"Castle Swimmer": where the "Shape Of Water" is Non-Binary

Written and illustrated by Wendy Lian Martin.

A fantasy webcomic set underwater, Castle Swimmer tells the story of the Chosen One and his adventures. Prophecies play one of the most important factors in the stories, be it "the prince that was promised" or "the boy born at the end of July." Prophecies dictate fantasy genre a lot, sometimes as the trickling point, other times as deus ex machina. Castle Swimmer explores the other side of being the "Chosen One."

Castle Swimmer narrates the tale of one such chosen one, the Beacon, born from a golden droplet. Kappa the golden merboy gets informed by a surface god that he is a light that shines for others. Kappa’s underwater journey gets navigated by the pull of the prophecy. He is always protected by little fishes, which almost makes him an equivalent of a Disney princess with her birds and animal friends. But prophecies are older than Kappa, often riddled with inaccurate information, and often the outcome does not match the prediction, which leaves the merpeople angry and dissatisfied. This causes a lot of distress and hurt to Kappa.

On the deeper end of the ocean, a prince is being raised to kill the Beacon to break the curse on their castle. Siren is a kind and sheltered shark merboy who doesn’t like the idea of "killing one life to save everyone." He believes there must be another way to break the curse. While the entire Shark kingdom looks up to the future slayer of the Beacon, Beacon is being searched for by various other kingdoms to fulfill their prophecies. This constant pressure to be the chosen one taxes both these creatures.

Castle Swimmer, has an interesting art style, which concentrates on neat and clean line art. Since everything is happening underwater, the colour scheme leans towards the darker shades. The dark background helps bring focus on Kappa, who is literally golden and shining all the time. The range of character design for merpeople we see is amazing. The creator has done her research well. From Queen Nee who has a needle-nose like the fish, to Queen Krilli who looks like a crab of sorts, to various merpeople to ordinary fishes, we see them all. Panel layouts are hard in webcomic format, as instead of swiping or flipping pages, the entire story has to be scrolled. Wendy uses single panels that work as slides in a Kodak carousel, but the full-blown background of deep seas balances out the chunky effect that the single panel format creates at times. The speech bubbles generally break out of the panels like water bubbles and spread onto the gutter space; this technique works wonderfully. There are some well-drawn chase and action sequences too, with enough blood to color the water!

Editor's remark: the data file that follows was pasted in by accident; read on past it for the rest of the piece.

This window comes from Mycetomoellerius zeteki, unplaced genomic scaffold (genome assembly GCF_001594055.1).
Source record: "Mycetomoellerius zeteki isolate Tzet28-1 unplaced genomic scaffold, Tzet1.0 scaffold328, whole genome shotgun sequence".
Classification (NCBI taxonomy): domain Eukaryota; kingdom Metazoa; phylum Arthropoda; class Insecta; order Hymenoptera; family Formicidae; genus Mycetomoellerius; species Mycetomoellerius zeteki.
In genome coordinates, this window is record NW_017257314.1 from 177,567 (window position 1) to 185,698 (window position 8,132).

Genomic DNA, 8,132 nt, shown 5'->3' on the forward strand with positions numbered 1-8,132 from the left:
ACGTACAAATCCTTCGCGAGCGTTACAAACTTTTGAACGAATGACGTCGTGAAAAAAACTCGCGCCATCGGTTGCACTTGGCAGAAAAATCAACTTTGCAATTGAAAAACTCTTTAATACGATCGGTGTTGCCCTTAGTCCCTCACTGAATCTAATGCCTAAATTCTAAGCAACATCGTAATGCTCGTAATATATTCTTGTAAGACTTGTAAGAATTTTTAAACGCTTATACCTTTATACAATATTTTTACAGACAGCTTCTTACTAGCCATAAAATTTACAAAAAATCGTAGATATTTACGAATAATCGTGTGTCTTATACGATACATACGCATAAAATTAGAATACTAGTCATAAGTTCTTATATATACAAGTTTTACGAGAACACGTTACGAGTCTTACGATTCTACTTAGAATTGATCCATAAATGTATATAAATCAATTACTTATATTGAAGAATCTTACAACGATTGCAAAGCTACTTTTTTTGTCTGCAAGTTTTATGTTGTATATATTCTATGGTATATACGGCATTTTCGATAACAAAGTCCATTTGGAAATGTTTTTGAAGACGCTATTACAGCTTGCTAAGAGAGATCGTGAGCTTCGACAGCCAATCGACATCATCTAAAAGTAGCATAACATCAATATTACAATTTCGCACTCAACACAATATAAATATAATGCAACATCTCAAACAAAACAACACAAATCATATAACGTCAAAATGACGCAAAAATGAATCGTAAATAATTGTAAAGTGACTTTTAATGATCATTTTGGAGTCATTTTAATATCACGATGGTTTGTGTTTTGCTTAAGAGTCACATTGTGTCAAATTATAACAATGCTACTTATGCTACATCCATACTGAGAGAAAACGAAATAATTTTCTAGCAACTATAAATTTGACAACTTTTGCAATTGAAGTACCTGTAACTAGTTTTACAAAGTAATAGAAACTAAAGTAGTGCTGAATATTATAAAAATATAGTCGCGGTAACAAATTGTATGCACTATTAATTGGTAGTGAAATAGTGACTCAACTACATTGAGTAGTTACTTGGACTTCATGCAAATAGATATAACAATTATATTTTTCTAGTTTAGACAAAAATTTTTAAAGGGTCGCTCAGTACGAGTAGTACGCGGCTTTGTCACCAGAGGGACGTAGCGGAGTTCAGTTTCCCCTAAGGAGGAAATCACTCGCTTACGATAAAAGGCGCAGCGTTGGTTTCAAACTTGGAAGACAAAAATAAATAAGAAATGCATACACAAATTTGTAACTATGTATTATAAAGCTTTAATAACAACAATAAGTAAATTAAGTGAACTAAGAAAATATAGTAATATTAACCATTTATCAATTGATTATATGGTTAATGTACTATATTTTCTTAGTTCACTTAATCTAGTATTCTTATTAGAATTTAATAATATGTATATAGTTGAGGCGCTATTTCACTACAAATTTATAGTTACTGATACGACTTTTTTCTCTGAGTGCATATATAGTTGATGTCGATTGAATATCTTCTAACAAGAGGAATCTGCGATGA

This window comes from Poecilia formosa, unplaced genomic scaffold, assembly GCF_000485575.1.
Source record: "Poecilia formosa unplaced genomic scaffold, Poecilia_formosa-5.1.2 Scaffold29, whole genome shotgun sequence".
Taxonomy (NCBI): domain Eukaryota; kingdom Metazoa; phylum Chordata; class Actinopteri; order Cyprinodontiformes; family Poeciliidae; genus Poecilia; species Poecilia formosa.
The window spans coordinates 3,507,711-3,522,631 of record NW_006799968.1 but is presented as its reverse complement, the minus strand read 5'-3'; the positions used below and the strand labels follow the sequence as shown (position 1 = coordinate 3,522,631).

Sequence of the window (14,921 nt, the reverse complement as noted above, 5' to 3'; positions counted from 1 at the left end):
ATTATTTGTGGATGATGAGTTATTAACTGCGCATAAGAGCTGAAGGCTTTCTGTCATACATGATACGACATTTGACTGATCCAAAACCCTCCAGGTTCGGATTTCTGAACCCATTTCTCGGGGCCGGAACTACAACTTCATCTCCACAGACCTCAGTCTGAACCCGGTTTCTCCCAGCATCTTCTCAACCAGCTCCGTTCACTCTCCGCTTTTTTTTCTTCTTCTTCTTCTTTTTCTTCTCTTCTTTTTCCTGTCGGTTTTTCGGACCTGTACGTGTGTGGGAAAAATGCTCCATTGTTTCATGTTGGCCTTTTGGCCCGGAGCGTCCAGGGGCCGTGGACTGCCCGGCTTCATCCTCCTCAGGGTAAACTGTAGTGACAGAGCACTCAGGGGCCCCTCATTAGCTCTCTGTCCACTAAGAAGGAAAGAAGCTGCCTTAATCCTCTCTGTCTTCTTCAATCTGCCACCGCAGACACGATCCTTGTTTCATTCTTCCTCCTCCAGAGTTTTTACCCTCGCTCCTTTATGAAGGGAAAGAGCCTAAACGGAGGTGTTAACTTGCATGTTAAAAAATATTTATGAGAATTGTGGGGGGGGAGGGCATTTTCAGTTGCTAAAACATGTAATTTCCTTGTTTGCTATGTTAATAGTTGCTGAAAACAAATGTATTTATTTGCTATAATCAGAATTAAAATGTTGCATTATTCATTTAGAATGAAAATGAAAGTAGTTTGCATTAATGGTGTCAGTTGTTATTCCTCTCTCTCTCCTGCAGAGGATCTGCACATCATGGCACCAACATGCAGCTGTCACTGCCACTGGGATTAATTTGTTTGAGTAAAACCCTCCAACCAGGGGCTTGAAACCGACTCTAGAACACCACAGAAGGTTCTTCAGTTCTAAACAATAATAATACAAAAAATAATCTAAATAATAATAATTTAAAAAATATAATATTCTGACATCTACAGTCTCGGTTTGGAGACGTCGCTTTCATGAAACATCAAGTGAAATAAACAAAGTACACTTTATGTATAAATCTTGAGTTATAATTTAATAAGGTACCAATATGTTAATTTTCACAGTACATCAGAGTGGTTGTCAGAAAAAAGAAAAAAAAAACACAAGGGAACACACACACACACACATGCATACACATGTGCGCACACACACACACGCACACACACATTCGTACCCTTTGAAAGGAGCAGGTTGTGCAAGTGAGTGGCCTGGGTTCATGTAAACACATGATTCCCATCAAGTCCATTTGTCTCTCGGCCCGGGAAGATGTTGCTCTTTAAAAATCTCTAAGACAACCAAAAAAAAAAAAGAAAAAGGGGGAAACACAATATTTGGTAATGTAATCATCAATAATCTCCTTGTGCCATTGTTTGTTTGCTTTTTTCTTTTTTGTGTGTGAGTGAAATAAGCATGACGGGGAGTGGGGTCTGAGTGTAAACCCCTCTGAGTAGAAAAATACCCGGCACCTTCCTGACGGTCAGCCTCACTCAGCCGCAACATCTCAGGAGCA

The gender representation and power dynamics are well explored and handled with care; it never becomes preachy. Queen Nee casually informs her hosts that she was once a prince and now is a parent to many princesses and princes, but no one bats an eyelid. Queen Nee also has many princes for Siren to court if he doesn’t want to court princess. The rest of the merpeople of Shark Castle tease Siren for not having a boyfriend. We mostly see queens ruling this world, Queen Susca is driven by the sense of duty to save the shark people, while Queen Nee and Queen Krilli have made alliances with numerous schools of merpeople. These alliances would ensure resource management and peace, and to keep them intact they need the Beacon to be alive. Each queen has her own agenda to fulfill and they will use any means and tricks to achieve it.

The twists at the end of season one are foreshadowed with dialogues and gestures and actions throughout the forty chapters, so when it gets executed, it all makes sense. The politics of the underwater world has yet not been explored, as the first season is spent on exploring the stress and dilemma the chosen ones go through. It’s heart-breaking when Kappa wonders if he can stop being the Beacon, and Siren is desperate to delay the execution of Kappa by muttering lame excuses. The romance between these two merboys blooms over time and is adorably innocent to read.

The first season of Castle Swimmer ends on a positive and suspenseful note, and an opening for multiple speculations on how these star-crossed merboys will overcome their fate to break their respective bonds.

Click here to read Castle Swimmer at Webtoons.com

433 views0 comments